I know, I know, you’re sick of reading articles about Coronavirus, how to respond to it, and what happens after it. But let’s face it, whether we like it or not, that is our current reality. And might be reality for…well…awhile.
And when this crazy, unprecedented time is all over, I hope that the pieces we all remember and hold on to are the silver linings, the bright spots of hope and humanity, despite the darkness. The daily cheers for the healthcare workers risking their lives to keep us safe, the milestones celebrated with loved ones near and far over Zoom, the laughter on a call with a coworker, the empathy, compassion, and understanding of a vendor or customer.
We’re all just trying to get through this alive (and yes, I do mean that both literally and figuratively). But how do we do that? There are countless articles out there on work from home tips, at-home workout routines, guides for keeping yourself mentally and emotionally healthy, and on and on, so I’ll spare you my recommendations there.
But what about at work? How do any of us, especially those in Customer Success, balance the reality of the situation around us while still holding up our end of the bargain in our role and with the company we work for? How do CS leaders empower their teams to do right by both company and customer? How do Customer Success Managers (CSMs) acknowledge that customers may be struggling right now, physically, financially, or otherwise?
The answer is empathy.
Having empathy for your customers now will lead to loyalty from them later.
Sure, there will be exceptions to this cliché, but truly, overwhelmingly, it always has been, and will continue to be true. This mindset applies to thinking about employees and customers alike, and companies who practice it are sure to come out the other end of coronavirus stronger than those who don’t.
Put yourself in your customer’s shoes
CSMs, envision yourself in your customer’s circumstances. Regardless of where they are in the customer journey, listen to them and do your best to truly understand whatever it is that they’re going through. CS leaders, do the same with both your customers and your team members. Then, and only then, can you try to figure out how to help them get through this.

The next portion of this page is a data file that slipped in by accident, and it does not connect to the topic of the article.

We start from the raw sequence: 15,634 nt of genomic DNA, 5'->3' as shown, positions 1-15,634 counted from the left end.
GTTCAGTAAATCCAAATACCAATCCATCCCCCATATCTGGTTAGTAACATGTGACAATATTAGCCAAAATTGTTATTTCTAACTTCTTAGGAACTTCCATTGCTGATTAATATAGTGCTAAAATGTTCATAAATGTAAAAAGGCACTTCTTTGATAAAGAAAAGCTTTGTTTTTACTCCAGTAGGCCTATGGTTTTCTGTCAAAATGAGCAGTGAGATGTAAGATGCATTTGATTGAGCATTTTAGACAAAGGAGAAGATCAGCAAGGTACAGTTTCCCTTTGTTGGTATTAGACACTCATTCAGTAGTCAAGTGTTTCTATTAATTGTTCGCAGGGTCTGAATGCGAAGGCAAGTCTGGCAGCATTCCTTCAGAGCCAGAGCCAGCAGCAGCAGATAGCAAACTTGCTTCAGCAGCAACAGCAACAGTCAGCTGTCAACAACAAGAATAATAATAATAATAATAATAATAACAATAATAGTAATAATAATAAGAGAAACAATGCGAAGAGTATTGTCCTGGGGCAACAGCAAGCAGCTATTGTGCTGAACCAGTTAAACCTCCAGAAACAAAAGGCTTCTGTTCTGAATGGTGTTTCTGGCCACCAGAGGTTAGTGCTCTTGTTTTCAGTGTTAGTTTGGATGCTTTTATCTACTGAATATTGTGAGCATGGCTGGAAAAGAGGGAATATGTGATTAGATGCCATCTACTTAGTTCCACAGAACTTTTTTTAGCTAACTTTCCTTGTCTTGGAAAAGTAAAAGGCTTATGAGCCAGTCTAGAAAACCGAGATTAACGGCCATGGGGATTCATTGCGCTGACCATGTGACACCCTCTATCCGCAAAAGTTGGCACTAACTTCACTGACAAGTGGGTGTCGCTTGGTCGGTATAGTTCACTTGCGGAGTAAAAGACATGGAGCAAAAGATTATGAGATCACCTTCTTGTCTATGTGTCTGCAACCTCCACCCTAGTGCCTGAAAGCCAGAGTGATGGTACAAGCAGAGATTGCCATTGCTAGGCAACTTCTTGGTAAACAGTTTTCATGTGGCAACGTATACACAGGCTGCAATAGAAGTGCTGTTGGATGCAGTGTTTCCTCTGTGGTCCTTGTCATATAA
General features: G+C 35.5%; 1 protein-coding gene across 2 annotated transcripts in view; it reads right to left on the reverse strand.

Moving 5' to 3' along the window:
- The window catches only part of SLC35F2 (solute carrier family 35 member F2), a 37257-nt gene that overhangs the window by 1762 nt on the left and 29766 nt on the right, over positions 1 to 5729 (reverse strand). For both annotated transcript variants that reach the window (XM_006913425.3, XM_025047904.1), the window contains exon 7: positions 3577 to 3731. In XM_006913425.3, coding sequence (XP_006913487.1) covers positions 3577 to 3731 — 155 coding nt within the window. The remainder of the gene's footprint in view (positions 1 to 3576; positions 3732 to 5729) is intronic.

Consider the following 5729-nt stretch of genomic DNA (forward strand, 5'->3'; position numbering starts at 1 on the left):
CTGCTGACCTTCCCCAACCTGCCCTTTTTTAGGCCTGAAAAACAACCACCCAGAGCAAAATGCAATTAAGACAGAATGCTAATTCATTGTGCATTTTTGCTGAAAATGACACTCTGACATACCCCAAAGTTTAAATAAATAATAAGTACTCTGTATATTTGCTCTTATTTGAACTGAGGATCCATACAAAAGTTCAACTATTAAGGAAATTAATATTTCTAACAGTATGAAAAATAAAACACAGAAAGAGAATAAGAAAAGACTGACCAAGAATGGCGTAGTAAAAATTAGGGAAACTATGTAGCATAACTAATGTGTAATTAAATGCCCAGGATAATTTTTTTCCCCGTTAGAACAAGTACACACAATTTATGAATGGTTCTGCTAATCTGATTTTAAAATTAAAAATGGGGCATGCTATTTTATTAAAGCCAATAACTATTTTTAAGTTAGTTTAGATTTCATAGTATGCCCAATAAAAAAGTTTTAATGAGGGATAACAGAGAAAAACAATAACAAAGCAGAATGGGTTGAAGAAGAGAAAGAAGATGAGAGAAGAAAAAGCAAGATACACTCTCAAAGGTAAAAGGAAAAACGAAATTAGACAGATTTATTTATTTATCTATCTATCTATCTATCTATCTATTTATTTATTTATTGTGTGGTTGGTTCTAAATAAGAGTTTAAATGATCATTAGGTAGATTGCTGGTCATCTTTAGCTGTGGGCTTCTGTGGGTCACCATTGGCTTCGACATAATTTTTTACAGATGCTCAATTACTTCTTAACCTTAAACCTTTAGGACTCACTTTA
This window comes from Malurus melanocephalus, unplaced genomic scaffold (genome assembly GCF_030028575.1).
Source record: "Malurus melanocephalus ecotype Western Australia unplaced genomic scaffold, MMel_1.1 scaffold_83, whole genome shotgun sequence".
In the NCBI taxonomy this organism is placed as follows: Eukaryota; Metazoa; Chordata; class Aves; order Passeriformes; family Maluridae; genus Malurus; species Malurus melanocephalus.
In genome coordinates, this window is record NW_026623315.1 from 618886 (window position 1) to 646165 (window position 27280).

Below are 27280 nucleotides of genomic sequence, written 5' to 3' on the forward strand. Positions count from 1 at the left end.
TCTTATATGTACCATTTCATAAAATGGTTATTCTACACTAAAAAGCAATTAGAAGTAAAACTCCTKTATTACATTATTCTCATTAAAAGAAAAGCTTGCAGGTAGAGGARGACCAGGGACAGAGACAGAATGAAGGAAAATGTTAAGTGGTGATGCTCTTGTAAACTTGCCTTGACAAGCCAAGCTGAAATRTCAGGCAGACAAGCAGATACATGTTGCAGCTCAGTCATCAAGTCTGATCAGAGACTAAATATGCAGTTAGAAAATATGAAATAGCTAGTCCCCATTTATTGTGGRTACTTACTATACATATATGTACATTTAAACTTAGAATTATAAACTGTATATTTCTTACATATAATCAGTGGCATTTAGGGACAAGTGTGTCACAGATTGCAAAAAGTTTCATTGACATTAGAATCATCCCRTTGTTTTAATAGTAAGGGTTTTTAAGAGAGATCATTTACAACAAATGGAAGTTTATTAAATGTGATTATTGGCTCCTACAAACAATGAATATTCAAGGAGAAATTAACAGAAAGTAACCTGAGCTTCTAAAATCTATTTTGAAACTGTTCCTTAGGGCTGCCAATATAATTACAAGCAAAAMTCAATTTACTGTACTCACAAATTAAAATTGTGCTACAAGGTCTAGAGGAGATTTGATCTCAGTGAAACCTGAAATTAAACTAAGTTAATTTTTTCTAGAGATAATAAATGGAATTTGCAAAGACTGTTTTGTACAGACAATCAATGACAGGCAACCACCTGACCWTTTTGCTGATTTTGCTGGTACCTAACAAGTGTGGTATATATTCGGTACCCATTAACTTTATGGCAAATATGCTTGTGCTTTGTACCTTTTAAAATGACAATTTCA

Major companies like Adobe and Nike have pushed full-scale ‘empathy first’ programs into the market, with free or discounted service offerings to help meet their customers’ needs. Companies of all sizes should be acting as empathetically as possible right now, especially because B2B companies are not exactly known for providing the excellent customer experience that you may associate with empathy.
Oracle has reported that only 1% of buyers feel that vendors consistently meet their expectations. (Yes, you read that right, I said one percent). So clearly there is room for improvement here.
But in some regards, perhaps even more important than the behavior of entire companies as a whole, is the behavior of the individuals within those companies who are directly interacting with customers. Yes, Sales Reps and CSMs, I mean you.
Be like this CSM
I met with our new CSM at HubSpot a few weeks ago, shortly after stay at home orders had been issued in most states around the country. We hadn’t met before, but we jumped on a Zoom meeting as scheduled. This CSM was a perfect example of leading with empathy during difficult times; before getting to any specific business or tool-specific topics that we had intended to cover during our meeting, she took the time to ask me how I was doing.
And not only did she ask, but she actually listened to my response and incorporated it into the more topical portions of our conversation when we got there. Our CSM asked how my team and company was being impacted. She asked how this had changed my priorities in both the short- and long-term. She listened to me before making any recommendations or going about her regular routine.
CSMs – be like this CSM! You may check the box on our 10 traits of an awesome CSM, but right now, if you’re not infusing empathy into everything you do, then all the rest of your work (and your awesomeness) may be in vain.
The loyalty part of the equation
Now, to be clear, I never had any intention of cutting our HubSpot subscription in the story I shared, coronavirus or not. I absolutely love the platform and told our CSM as much. I was already a loyal customer, and this 30-minute conversation only bolstered that.
Imagine a similar scenario where a customer’s health is yellow or even red, rather than green like mine was. Could an empathetic ear, followed by insightful conversation and clear next steps move that yellow or red up to green?
Maybe that customer doesn’t immediately turn to green, maybe they stay yellow. But after a few more similar meetings, or six months from now when renewal time comes, do you think that customer will remember a conversation like that; a bright spot among many dark days?
And do you think that the memory of that conversation will influence that customer’s loyalty to you and your company?
Now, you may be saying “wait a second, just because a CSM was empathetic during a crisis does not automatically mean that a customer will renew”. And you would be absolutely correct. A positive CSM interaction is not the only factor considered when it comes to making a renewal decision, especially when many budgets are tight as they are now.
It’s not the only factor, but it is one of the few things that you as a CSM can actually control.
So control what you can. And lead with empathy.